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Republished From Fortune
By Katie Fehrenbacher
It’s a quiet turning point against the backdrop of U.S. politics.
Earth has seemingly passed a worrisome threshold for the changing climate this week, according to scientists.
The last week in September is often the time of the year when the planet’s carbon emissions are at their lowest as summer turns to fall and plants and leaves start to decay, releasing carbon. However, this year the amount of carbon emissions in the atmosphere this week has remained above 400 parts per million, reports Climate Central.
That means that even with the fluctuating of the seasons, which pushes the levels of carbon emissions up and down, the planet is likely now officially at 400 parts per million for the foreseeable future. While that could change decades into the future—if society worked hard to reverse the carbon emissions in the atmosphere or if there was a large catastrophic climate event—but the metric for now is likely here to stay.
With four hundred parts of carbon emissions in the Earth’s atmosphere, the climate is changing including rising global temperatures, rising sea levels, ocean acidification and increased intensity of storms. Global temperatures have already risen by almost 1.5 degrees Celsius compared to about a century ago, and world leaders are trying to enact commitments and policies to keep rising temperatures under two degrees Celsius.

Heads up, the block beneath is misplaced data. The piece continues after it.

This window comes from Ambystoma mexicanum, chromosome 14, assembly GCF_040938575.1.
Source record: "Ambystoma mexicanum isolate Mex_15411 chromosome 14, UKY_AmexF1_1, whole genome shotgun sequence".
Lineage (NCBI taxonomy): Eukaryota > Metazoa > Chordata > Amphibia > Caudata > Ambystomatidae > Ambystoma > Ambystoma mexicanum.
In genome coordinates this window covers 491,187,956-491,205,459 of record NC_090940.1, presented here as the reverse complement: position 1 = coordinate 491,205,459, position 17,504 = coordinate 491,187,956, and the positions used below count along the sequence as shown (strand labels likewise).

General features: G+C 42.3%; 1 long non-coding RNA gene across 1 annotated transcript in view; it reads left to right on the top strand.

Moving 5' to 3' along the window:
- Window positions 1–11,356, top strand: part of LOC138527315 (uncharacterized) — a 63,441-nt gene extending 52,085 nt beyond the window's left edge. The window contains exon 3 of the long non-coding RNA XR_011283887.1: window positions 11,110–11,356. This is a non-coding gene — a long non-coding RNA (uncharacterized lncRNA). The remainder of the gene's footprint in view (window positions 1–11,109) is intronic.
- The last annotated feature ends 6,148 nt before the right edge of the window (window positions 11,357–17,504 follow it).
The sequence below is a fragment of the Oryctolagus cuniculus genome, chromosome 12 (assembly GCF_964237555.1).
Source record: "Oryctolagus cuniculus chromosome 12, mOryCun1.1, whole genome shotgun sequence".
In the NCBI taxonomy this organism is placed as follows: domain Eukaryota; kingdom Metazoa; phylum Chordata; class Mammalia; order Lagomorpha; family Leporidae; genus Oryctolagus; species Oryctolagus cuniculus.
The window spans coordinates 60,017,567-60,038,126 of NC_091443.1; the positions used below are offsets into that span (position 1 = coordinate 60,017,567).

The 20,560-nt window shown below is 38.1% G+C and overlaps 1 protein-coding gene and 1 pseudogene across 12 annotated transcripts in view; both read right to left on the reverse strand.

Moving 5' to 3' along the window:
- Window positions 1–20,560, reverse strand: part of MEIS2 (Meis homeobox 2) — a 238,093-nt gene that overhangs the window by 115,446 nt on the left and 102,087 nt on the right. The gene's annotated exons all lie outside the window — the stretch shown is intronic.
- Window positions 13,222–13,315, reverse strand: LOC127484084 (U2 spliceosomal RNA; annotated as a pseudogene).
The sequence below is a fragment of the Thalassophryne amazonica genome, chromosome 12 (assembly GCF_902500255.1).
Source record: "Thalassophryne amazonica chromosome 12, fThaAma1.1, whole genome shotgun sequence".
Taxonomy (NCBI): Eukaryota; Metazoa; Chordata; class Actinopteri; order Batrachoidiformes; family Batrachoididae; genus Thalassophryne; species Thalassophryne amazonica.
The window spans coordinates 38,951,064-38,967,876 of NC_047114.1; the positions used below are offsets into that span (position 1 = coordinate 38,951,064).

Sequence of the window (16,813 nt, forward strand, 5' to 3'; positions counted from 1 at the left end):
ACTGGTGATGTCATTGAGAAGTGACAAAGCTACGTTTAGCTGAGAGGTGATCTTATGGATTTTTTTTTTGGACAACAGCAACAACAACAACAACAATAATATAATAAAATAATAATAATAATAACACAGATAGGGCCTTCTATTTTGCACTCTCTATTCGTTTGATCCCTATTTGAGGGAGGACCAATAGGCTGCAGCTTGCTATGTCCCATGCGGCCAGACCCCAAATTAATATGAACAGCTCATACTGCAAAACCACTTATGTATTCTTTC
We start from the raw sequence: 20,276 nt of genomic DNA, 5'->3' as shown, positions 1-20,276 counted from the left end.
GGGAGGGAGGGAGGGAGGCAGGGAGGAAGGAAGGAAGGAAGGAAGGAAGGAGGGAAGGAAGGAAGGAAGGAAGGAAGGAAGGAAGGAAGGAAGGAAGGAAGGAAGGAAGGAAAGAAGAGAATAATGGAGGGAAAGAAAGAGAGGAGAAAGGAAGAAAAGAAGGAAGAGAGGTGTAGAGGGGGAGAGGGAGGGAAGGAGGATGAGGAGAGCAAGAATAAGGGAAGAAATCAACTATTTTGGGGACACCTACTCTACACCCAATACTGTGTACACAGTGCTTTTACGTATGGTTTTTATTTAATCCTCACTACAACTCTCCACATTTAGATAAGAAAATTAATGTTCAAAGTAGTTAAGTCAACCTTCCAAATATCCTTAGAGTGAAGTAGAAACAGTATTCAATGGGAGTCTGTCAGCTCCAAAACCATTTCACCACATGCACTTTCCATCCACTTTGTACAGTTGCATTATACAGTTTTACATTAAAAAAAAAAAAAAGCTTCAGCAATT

This disturbing data point is the backdrop to the current U.S. political environment. This week, climate change was only brought up briefly during the first Presidential debate. Republican candidate Donald Trump denied calling climate change a hoax perpetuated by the Chinese (but he actually did do that) and also bizarrely referred to solar company Solyndra, which went bankrupt five years ago and lost a loan from the U.S. government.
Meanwhile, the U.S. Court of Appeals for the District of Columbia Circuit heard oral arguments on Tuesday for President Obama’s Clean Power Plan, which seeks to push power plant companies to lower greenhouse gas emissions. If the policy stands, mostly it would accelerate shutting down old coal plants and adding in new natural gas plants, as well as solar and wind farms.
But if the Clean Power Plan is shot down, the U.S. will lose its chief way to meet its commitments to lower carbon emissions and meet the pledges to the international Paris climate agreement. For the first time in history, the U.S. and China ratified the Paris agreement this weekend.
Perhaps billionaire entrepreneur Elon Musk has the best strategy. On Tuesday, he showed off how his space company SpaceX plans to get human beings off of Earth and onto Mars in an effort to enable humans to be an “interplanetary species.”
For more on the U.S. and China ratifying the Paris agreement, watch: